In November, 2016, voters passed Proposition 57, the Public Safety and Rehabilitation Act, which increases parole chances for felons convicted of nonviolent crimes. It also gives felons more opportunities to earn credits for good behavior. It also allowed judges, not prosecutors, to decide whether to try certain juveniles as adults in court. Proposition 57 added a section to the California Constitution:
SEC. 32. (a) The following provisions are hereby enacted to enhance public safety, improve rehabilitation, and avoid the release of prisoners by federal court order, notwithstanding anything in this article or any other provision of law: (1) Parole Consideration: Any person convicted of a nonviolent felony offense and sentenced to state prison shall be eligible for parole consideration after completing the full term for his or her primary offense. (A) For purposes of this section only, the full term for the primary offense means the longest term of imprisonment imposed by the court for any offense, excluding the imposition of an enhancement, consecutive sentence, or alternative sentence. (2) Credit Earning: The Department of Corrections and Rehabilitation shall have authority to award credits earned for good behavior and approved rehabilitative or educational achievements. (b) The Department of Corrections and Rehabilitation shall adopt regulations in furtherance of these provisions, and the Secretary of the Department of Corrections and Rehabilitation shall certify that these regulations protect and enhance public safety.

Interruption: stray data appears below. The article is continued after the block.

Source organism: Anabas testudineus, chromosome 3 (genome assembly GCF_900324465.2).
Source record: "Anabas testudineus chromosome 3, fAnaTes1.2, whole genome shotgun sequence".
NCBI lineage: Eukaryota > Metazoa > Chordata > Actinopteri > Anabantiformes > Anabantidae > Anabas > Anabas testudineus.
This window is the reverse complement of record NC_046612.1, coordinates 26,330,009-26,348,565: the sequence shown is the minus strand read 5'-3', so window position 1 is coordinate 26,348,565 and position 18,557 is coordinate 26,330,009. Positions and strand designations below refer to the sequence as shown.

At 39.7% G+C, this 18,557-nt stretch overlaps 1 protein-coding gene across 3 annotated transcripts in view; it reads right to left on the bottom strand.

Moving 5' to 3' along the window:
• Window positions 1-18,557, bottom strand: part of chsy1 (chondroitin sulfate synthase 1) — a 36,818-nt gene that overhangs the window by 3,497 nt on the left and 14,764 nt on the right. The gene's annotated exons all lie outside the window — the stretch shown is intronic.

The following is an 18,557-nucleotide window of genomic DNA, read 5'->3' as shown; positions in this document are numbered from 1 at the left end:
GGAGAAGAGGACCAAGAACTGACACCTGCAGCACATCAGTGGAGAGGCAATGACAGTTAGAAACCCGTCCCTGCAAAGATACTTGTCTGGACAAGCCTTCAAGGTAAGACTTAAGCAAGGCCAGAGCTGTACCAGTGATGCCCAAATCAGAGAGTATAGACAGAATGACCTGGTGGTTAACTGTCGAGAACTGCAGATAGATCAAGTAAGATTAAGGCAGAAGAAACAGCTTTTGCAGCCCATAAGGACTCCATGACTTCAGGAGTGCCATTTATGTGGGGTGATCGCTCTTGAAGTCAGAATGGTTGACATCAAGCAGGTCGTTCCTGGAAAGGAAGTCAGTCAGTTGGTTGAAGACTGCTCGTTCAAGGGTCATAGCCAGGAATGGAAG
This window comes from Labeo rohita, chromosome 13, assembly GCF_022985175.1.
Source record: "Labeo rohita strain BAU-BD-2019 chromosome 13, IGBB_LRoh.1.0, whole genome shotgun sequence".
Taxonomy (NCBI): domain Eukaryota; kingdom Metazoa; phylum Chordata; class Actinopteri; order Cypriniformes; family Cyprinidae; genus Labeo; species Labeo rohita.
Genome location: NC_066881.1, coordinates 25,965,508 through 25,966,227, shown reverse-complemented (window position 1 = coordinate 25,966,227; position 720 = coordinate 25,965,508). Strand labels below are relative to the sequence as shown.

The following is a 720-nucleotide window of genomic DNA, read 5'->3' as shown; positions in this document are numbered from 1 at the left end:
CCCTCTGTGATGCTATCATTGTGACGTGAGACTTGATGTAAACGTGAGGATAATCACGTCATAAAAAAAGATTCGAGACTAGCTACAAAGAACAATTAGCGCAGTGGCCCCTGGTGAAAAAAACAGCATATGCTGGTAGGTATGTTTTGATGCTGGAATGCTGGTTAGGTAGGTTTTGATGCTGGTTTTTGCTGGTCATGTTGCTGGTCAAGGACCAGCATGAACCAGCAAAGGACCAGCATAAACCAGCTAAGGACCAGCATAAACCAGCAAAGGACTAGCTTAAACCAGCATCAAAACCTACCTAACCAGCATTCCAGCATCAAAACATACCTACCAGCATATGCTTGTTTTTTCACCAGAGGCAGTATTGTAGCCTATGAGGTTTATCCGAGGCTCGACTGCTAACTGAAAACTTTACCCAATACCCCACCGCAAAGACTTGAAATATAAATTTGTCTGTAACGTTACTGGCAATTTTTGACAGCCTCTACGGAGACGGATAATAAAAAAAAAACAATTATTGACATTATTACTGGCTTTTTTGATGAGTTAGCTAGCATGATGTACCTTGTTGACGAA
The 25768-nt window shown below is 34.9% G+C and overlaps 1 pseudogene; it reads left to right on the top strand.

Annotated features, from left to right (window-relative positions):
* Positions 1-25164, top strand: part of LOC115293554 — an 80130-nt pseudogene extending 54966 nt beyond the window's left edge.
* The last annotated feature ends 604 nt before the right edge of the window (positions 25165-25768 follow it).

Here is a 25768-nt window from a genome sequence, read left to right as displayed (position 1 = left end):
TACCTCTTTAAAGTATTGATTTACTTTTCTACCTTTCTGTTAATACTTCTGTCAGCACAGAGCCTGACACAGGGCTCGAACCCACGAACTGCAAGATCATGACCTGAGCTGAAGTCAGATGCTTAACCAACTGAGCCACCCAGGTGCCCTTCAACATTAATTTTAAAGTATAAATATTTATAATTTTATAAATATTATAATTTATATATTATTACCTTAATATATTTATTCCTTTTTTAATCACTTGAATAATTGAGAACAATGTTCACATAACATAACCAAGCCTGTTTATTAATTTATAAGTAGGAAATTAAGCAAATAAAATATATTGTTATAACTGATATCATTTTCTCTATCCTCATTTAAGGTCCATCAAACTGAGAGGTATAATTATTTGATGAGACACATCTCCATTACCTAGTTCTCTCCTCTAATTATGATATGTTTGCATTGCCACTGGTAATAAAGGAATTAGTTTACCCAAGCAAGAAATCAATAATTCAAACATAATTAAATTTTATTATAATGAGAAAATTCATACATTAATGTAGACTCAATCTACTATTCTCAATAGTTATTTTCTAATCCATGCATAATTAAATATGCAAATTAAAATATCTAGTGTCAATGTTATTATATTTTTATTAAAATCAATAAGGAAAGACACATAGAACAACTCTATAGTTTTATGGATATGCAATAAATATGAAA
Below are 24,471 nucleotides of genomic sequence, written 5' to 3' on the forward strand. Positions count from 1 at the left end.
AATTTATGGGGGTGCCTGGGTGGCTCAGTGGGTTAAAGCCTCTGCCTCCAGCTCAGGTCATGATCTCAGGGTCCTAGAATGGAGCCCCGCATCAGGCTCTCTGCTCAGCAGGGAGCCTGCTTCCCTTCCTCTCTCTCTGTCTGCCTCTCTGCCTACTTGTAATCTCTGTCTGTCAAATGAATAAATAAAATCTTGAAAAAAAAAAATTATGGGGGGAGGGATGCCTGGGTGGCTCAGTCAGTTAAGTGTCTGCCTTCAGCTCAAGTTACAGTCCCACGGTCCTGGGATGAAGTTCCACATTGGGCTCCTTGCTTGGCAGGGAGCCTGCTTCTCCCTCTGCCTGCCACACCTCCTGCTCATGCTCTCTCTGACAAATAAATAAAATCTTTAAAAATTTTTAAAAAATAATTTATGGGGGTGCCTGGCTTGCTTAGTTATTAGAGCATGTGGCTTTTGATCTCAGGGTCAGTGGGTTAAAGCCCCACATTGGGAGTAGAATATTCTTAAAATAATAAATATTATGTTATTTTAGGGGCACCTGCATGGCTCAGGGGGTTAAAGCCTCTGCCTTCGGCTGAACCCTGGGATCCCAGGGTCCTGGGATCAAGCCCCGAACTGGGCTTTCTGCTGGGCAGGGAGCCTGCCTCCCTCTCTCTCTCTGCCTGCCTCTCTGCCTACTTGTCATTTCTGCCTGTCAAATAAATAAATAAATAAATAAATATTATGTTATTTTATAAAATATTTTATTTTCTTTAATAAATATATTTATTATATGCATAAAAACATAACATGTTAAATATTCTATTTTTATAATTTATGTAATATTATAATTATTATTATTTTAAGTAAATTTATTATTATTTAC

The Governor’s Budget Proposal for 2017-2018 outlined some of the changes due to Prop 57. For the text of the full budget summary click HERE.
Regulations and changes to Title 15 were released as Emergency regulations on March 24, 2017. Check the CDCR website for more information. http://www.cdcr.ca.gov/proposition57/
To read the published regulation updates, visit the Office of Administrative Law or click HERE.